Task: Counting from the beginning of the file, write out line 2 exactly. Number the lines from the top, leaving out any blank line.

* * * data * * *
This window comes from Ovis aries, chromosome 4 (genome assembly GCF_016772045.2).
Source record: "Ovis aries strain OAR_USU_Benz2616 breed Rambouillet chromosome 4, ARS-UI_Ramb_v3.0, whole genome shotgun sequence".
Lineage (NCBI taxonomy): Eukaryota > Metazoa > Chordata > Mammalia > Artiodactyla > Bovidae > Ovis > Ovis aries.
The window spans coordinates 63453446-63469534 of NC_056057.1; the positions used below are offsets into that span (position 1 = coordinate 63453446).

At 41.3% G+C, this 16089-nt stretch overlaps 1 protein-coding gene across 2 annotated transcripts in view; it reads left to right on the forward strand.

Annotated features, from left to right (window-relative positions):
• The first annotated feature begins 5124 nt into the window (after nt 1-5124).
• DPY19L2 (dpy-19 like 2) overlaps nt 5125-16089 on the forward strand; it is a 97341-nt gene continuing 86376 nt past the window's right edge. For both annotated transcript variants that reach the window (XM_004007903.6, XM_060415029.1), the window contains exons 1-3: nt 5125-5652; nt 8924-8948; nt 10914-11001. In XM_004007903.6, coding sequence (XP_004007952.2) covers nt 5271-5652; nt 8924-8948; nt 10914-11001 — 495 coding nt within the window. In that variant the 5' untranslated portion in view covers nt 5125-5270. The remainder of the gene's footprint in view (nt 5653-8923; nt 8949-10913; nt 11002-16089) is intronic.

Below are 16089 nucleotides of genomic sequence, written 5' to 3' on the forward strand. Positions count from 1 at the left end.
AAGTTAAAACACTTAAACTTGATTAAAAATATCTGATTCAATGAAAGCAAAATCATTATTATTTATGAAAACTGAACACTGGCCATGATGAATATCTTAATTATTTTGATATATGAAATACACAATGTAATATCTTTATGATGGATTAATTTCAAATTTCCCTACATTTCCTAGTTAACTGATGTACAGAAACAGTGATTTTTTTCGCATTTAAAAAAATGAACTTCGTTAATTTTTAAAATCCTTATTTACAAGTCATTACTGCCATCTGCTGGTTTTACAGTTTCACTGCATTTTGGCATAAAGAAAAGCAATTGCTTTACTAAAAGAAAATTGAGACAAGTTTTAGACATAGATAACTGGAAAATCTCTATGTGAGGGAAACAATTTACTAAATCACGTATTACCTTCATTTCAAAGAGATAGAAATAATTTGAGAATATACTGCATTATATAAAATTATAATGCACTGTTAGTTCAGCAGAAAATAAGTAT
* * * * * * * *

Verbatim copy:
Source record: "Ovis aries strain OAR_USU_Benz2616 breed Rambouillet chromosome 4, ARS-UI_Ramb_v3.0, whole genome shotgun sequence".